Financial aid a maze for students
January 28, 2009 9:22 AM
As the frantic first days of a new semester begin, many among the forty-seven percent of SF State students who receive financial aid encounter all kinds of hurdles.
The forms and personal identification numbers, the mailings and waiting, the awards and holds, are all common obstacles students face in the process of receiving college money.
"I didn't even know there was such a thing as a Pell Grant until my second year," said Andrea Fender, a Kinesiology major.
Fender thought a visit to the financial aid department would be horrible, until she did it. "It's really easy," she said, and this year "as always, they have been efficient and remarkably friendly."
But she said, "It's like anything else. Come in prepared" to avoid anything slipping through the cracks.
After acquiring aid, students must be careful not to lose it.
Until recently, Bryan Steel, a transfer student from City College of San Francisco, had been an admirer of financial aid and found the process helpful.
Then his Chafee Grant got lost somehow in his transfer. "I'm actually going to City College today," he said on the first day of class. "There is no record of me receiving the grant. I'm a special case."
Students can lose their aid in many other ways. The most common of which are listed on the Financial Aid Department's website.
Some students may not take enough units to meet the requirements. The financial aid department said this is the most common problem, usually because waitlisted units don't count.
Others may not maintain the required GPA for awards, which is a 2.0.
Students can also exceed the maximum degree unit limit, according to the financial aid office. For graduate students, it's 75; for undergraduates, it's 175 - a number that is tougher to stay away from the longer a student is in school.
Alex Sarmiento plans on attending SF State in the fall. He is currently enrolled at City College of San Francisco. An intermittent student since 2000, Sarmiento has already exceeded City College's maximum unit limit, and is now thinking about careful progress through SF State.
"At first I was just going through the motions," said Sarmiento on getting an associate degree in little more than three years without financial aid. The maximum unit limit does not change if units are incurred without aid, he said.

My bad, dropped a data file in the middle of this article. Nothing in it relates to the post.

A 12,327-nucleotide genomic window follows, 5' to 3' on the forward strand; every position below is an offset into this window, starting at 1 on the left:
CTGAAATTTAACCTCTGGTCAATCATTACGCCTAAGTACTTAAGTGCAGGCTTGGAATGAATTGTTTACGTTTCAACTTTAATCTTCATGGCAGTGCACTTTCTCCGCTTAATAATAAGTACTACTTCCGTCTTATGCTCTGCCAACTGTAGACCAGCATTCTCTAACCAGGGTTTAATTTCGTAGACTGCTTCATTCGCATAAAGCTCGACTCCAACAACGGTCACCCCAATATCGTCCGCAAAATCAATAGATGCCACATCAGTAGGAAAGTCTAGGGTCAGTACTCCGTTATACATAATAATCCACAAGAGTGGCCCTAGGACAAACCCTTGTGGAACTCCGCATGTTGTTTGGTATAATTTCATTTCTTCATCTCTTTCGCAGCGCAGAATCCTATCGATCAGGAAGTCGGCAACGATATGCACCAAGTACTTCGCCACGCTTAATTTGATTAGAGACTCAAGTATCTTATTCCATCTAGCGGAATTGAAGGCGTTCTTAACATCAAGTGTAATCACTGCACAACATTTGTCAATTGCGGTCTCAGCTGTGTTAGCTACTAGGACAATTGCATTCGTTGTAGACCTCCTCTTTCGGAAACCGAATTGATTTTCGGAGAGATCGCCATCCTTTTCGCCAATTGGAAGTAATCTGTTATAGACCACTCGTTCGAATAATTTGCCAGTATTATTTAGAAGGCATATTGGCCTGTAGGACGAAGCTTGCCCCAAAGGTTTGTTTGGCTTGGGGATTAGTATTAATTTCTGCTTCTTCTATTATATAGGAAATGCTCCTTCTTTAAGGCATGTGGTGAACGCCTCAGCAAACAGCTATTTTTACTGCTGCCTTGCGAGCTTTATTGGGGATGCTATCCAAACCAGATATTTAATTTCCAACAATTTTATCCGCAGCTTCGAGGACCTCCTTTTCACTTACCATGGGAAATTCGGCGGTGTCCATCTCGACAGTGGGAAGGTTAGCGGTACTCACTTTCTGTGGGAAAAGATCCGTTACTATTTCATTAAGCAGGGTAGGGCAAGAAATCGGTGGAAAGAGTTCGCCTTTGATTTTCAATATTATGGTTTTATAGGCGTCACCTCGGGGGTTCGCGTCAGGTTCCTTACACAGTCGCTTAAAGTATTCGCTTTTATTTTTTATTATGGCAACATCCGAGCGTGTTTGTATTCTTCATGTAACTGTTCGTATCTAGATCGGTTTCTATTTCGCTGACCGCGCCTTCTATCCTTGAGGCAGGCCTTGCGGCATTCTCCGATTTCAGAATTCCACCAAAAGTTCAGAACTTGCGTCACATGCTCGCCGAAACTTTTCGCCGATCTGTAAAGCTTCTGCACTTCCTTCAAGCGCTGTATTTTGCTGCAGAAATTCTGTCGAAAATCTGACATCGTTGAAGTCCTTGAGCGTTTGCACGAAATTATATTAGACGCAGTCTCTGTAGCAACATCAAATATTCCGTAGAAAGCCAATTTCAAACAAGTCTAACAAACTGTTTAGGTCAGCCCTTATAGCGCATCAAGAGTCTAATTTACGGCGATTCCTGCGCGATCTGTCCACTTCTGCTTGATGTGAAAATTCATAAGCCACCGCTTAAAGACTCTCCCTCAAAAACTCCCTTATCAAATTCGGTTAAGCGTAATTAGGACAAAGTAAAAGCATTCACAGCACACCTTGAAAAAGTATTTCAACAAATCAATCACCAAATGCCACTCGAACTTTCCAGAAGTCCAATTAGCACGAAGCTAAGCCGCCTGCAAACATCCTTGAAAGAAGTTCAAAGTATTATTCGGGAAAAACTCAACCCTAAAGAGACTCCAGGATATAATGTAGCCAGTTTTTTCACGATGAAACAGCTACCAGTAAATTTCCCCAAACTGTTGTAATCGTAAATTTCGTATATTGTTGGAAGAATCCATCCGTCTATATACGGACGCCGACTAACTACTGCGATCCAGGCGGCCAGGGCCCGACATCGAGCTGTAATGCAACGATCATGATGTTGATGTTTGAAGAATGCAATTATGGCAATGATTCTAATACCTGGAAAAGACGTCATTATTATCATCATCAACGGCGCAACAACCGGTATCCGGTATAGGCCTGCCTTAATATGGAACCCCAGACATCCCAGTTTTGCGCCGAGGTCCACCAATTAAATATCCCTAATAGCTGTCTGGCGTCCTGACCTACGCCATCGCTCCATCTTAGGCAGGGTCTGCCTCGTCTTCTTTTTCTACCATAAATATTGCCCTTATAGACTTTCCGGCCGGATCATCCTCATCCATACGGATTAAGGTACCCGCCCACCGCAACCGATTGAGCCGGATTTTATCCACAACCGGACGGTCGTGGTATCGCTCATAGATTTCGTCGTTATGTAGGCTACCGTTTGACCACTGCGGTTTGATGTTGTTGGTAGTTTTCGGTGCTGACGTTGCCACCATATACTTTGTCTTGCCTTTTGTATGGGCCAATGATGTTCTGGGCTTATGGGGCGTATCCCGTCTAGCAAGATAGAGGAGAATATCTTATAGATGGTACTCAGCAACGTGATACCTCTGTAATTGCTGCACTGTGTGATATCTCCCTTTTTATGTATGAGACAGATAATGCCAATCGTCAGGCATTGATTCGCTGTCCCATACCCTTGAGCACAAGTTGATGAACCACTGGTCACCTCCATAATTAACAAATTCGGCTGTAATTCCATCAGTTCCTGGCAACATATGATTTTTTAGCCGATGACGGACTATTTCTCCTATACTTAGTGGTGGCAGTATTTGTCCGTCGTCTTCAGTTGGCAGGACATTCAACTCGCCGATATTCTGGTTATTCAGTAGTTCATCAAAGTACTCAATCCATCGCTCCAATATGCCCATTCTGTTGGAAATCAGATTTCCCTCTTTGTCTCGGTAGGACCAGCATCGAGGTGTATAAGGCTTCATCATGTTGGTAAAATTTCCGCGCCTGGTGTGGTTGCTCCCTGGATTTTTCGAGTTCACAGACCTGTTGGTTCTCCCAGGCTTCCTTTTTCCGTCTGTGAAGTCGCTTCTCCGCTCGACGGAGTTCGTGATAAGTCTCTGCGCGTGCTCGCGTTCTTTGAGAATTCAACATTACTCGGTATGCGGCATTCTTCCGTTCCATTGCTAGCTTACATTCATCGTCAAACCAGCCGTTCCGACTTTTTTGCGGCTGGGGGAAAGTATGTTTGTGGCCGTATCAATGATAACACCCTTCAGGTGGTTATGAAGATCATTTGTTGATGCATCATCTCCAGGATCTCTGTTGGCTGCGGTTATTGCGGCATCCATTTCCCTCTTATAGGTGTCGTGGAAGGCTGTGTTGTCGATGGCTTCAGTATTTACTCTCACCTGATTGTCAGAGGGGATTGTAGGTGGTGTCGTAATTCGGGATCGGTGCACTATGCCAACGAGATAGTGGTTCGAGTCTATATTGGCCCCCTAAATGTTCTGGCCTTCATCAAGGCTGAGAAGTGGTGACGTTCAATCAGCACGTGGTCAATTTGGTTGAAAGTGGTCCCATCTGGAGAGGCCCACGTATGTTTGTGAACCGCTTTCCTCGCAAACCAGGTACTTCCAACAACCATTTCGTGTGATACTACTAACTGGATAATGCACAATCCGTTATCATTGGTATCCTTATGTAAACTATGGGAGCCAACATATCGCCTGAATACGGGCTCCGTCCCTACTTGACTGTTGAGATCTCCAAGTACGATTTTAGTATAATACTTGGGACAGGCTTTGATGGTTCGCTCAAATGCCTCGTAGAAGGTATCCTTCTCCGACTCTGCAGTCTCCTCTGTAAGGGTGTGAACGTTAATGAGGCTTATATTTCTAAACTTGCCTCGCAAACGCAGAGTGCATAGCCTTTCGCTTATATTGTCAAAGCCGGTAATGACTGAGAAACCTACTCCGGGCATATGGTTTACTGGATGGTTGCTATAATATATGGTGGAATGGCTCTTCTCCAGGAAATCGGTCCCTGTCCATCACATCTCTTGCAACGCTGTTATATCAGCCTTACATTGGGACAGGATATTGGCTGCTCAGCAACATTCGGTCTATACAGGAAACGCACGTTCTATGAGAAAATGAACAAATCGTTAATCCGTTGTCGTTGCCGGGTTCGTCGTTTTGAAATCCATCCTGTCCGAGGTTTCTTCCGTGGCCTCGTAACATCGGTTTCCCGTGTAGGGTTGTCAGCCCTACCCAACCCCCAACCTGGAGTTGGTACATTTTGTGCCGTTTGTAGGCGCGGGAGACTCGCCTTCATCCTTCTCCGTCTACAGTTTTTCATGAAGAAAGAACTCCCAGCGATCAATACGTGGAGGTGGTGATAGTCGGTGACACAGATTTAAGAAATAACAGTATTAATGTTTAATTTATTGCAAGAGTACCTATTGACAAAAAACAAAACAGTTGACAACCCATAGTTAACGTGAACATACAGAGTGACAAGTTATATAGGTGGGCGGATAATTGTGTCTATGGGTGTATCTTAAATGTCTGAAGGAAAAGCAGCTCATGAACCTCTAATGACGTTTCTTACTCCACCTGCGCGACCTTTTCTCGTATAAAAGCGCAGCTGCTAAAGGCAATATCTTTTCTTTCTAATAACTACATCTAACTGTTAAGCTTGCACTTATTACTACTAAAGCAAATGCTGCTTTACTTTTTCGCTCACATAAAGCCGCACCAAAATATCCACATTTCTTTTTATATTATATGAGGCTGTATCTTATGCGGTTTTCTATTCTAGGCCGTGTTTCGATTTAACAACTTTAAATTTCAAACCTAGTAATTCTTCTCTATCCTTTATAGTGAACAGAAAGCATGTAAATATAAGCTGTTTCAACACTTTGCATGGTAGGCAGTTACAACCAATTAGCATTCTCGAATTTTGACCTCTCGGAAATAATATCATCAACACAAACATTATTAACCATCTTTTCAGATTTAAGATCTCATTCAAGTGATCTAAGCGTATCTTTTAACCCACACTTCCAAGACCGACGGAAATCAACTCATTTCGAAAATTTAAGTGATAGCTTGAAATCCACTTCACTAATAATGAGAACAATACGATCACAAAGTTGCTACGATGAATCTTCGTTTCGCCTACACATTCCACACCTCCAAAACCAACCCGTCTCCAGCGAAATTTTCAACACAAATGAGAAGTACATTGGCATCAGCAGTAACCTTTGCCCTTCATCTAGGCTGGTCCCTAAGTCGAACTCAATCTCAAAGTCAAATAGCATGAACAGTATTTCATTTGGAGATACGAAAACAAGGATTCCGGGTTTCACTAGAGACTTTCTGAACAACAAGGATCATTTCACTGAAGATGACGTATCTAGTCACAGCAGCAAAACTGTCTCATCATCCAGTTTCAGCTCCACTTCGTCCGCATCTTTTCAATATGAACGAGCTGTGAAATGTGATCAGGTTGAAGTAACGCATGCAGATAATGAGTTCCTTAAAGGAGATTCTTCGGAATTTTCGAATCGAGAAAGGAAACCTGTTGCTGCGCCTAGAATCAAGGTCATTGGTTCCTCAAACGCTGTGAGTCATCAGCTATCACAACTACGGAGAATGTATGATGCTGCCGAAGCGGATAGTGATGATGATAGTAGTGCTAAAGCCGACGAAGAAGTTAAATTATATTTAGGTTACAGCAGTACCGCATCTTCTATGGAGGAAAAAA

Sarmiento is planning his courses carefully while preparing for a major in Creative Writing.
"It's really embarrassing," he said of the whole process. "I haven't even told my family about this."
Barbara Hubler, Director of the Office of Student Financial Aid, had reassuring words for students concerned about exceeding the unit limit.
"Certainly why they have exceeded plays a part," said Hubler of the Satisfactory Academic Progress Appeals Committee's role in considering requests to exceed maximum unit totals, "but the committee is in no position to judge. A plan for the future is the most important part."
Hubler said the Satisfactory Academic Progress Appeals Committee meets twice a month, and has representatives from the Financial Aid Department, Disability Profiles and Research Center, Student Affairs, Associated Students, Undergraduate Advising, and EOP.
Hubler said with a "viable graduation plan that includes graduation in the shortest time possible," first time appeals are usually approved. According to Hubler, the second appeal is "much harder to get," and there is no third appeal.
Every college develops its own process for monitoring a student's academic progress based on standards set by the U.S. Department of Education. Those standards include a minimum C or better grade point average, a maximum time limit for a student's program, and specific appeals procedures for students.
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